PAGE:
FIGURINES! | SoSe 2022

Design & Social Context project
– 3, 5+ Sem. and MA Anp. students
– max 16 students
– Mondays and Tuesdays
– Rooms 202/203, fablab and plaster & ceramic workshops

– Prof. Ineke Hans
– KM Maciej Chmara
– LB Babette Wiezorek (Additive Addicted), 3d clay print workshops
– LfWL Petra Akrap, leader UdK ceramic workshop

Cooperating partners:
– KPM Berlin
– Design Campus / SKD Dresden

– 2 May 10.00: Kick off
– 2 May 14.00: visit KPM Berlin
– 17 May: Excursion to Dresden
– 19 July: End of project
– 22-24 July: Rundgang exhibition


The topic of Summer semester 2022: FIGURINES, meaning: sculptural figures made of ceramics. Technically students could either sculpt and model figurines in clay analogue, or choose to do so via 3D printing of clay, or mix the analogue and digital.
Next to it there were also many interesting links to historical, cultural, social and philosophical levels to learn and explore, such as:
• Functionality of objects
• Craft versus machine
• High & Low culture (kitsch)
• History & storytelling
• Meaning & Zeitgeist

How to attract a Fridays for Future Generation and discount focussed society and make a step to the 21st century with Figurines? What are the issues of our time and can we create figurines and characters that suit us today?
Design a ceramic conversation-piece for the table, that suits our current time.

The project will be supported by a 3D clay-printing workshop at the UdK.
We will work together with KPM Berlin, we will visit their production plant and experts will take part in our interim and end presentations.

Next to it an excursion to the Staatliche Kunstsammlungen Dresden (SKD) is planned with a visit to the Porzellansammlung at Zwinger and to the Kunstgewerbemuseum at Schloss Pillnitz with its Design Campus. Here we will we meet a.o. director Thomas A. Geisler, who will also join us for the end presentation and who will select works for a presentation at the Kunstgewerbemuseum after the semester.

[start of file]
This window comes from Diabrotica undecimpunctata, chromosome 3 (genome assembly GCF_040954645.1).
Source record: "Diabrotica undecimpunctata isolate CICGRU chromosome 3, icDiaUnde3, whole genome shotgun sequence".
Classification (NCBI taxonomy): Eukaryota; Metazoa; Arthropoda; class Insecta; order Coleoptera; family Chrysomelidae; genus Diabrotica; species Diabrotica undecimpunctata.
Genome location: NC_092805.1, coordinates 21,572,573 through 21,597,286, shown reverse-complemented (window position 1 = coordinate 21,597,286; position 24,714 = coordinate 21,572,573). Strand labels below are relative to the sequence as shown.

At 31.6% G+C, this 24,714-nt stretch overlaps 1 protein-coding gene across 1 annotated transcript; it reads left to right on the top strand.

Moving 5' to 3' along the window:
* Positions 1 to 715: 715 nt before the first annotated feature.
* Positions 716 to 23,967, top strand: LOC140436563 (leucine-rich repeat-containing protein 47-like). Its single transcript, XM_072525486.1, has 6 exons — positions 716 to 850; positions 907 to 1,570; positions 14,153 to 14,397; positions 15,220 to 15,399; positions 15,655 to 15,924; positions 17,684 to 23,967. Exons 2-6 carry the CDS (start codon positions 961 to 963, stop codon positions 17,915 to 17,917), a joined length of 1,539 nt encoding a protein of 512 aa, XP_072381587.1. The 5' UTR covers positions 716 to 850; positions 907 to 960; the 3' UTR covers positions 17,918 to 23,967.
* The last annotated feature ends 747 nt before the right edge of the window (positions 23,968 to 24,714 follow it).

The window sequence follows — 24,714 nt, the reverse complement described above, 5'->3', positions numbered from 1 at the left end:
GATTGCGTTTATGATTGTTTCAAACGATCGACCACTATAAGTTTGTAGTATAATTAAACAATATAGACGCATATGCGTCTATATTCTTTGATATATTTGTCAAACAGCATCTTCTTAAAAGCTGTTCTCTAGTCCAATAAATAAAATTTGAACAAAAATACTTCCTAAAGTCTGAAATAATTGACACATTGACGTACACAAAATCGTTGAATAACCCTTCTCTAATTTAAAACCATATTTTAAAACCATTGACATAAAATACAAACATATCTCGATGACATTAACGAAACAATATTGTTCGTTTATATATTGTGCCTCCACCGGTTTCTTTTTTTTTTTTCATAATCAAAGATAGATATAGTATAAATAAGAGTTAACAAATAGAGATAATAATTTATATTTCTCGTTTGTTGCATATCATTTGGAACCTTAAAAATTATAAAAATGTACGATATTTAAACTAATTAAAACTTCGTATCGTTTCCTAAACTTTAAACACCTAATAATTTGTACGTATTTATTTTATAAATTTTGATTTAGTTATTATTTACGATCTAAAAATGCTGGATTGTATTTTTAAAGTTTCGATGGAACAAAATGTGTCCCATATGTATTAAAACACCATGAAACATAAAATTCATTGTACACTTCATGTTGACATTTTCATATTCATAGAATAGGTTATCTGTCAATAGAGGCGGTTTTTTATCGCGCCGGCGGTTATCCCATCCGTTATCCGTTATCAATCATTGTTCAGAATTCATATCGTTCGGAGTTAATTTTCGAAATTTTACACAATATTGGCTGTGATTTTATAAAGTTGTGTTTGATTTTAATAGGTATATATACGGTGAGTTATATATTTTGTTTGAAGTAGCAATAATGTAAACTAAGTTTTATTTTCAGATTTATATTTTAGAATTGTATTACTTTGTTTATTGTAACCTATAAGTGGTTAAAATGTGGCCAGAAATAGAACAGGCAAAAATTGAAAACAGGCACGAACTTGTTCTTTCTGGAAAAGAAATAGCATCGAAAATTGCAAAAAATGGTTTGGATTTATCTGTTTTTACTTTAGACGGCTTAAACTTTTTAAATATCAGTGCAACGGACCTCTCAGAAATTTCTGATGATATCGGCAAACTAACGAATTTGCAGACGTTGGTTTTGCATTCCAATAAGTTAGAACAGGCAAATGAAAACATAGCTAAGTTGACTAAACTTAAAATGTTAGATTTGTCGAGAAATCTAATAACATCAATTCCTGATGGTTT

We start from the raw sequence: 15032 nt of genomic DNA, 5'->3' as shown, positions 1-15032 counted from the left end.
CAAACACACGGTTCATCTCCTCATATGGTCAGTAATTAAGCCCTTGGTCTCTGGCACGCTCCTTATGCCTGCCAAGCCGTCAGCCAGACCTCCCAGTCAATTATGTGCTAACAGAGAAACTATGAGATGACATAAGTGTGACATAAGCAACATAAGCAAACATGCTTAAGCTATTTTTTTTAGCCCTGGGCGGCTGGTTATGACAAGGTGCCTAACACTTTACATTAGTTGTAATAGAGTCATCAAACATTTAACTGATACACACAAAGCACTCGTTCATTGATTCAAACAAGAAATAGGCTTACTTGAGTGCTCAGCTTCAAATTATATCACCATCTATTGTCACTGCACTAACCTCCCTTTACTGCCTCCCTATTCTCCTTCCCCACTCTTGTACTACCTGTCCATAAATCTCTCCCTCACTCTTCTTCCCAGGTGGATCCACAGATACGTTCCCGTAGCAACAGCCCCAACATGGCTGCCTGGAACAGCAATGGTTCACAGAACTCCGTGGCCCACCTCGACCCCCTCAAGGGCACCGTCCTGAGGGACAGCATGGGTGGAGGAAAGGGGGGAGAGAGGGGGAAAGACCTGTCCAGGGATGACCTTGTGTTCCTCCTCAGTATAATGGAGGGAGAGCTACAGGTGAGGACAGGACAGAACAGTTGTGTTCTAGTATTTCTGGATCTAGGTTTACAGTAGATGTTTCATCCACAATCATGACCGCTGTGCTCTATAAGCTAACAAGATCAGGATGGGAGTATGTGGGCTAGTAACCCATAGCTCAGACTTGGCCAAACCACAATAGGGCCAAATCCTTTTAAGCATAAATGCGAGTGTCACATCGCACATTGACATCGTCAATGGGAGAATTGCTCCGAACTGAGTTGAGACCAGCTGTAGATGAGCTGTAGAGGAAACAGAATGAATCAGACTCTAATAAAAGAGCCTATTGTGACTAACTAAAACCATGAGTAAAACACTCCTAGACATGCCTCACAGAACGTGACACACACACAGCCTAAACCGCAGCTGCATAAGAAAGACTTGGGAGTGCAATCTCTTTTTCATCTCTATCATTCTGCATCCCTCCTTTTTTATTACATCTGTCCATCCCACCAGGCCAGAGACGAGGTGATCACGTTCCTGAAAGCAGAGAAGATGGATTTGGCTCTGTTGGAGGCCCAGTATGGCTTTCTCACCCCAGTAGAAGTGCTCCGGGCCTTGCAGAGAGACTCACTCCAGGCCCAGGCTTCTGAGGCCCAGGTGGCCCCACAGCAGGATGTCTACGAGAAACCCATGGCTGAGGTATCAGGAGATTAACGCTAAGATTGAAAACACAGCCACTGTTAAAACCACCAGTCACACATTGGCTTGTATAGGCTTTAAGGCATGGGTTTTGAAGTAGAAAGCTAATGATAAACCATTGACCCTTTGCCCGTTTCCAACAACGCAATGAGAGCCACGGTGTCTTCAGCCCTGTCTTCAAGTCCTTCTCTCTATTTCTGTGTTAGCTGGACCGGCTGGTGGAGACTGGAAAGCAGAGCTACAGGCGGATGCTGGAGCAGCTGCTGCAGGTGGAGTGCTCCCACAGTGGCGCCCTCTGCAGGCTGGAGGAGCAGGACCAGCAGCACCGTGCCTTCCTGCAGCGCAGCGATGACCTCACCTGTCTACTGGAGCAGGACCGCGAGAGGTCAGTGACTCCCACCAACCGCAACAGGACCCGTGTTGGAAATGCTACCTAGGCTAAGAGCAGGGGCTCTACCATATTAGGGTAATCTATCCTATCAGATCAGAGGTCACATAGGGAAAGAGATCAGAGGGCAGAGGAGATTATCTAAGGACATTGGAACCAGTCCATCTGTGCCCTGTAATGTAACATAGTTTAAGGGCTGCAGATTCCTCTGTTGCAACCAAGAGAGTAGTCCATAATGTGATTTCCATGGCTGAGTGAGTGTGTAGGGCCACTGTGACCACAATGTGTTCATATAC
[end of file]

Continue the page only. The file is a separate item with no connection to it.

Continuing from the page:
Clara Schmelter de Escobar, Anna Wibke Münz, Emma Johann, Karoline Heyde, Helena Wassilowsky, Liesa Fritzsche, Lea Dekara, Fatma Cankaya, Felix Zahner, Dennis Loebach, Ivo Allgoewer, Lila Guédin, Gloriana, Valverde, Emma Mende, Lukas Dilger, Aurelia Lehmann, Gabriel Knoop, Johanna Klein

Functionality of objects
One can argue that figurines aren’t always functional in a practical sense, but mentally they can be very touching, comforting, charming and just fun.

Craft versus machine
Traditionally, figurines are often very complex, labour-intense to make and consequently expensive. 3D printing could take over the complexity of hand work, but that means a new type of craft must be known and an old one might be threatened to get lost. How to deal with that?
How can traditional manufacturers keep their crafts alive and also connect to new means of production?

High & Low culture (kitsch)
Traditional figurines can be extremely expensive, but also popup as affordable souvenirs, or considered as something for the lower classes, found in bargain shops for extremely (unrealistic?) low prices.

History & storytelling
There are interesting stories about the creation and use of figurines (origin, table culture, status, decoration,  also by different manufacturers in different parts of the World / Europe / Germany).

Meaning & Zeitgeist
Many figurines have – for instance in table settings – specific meanings, that are no longer generally known or appealing. Some also depict stereotypes that we see differently today (e.g. relationships men-women / colonialism).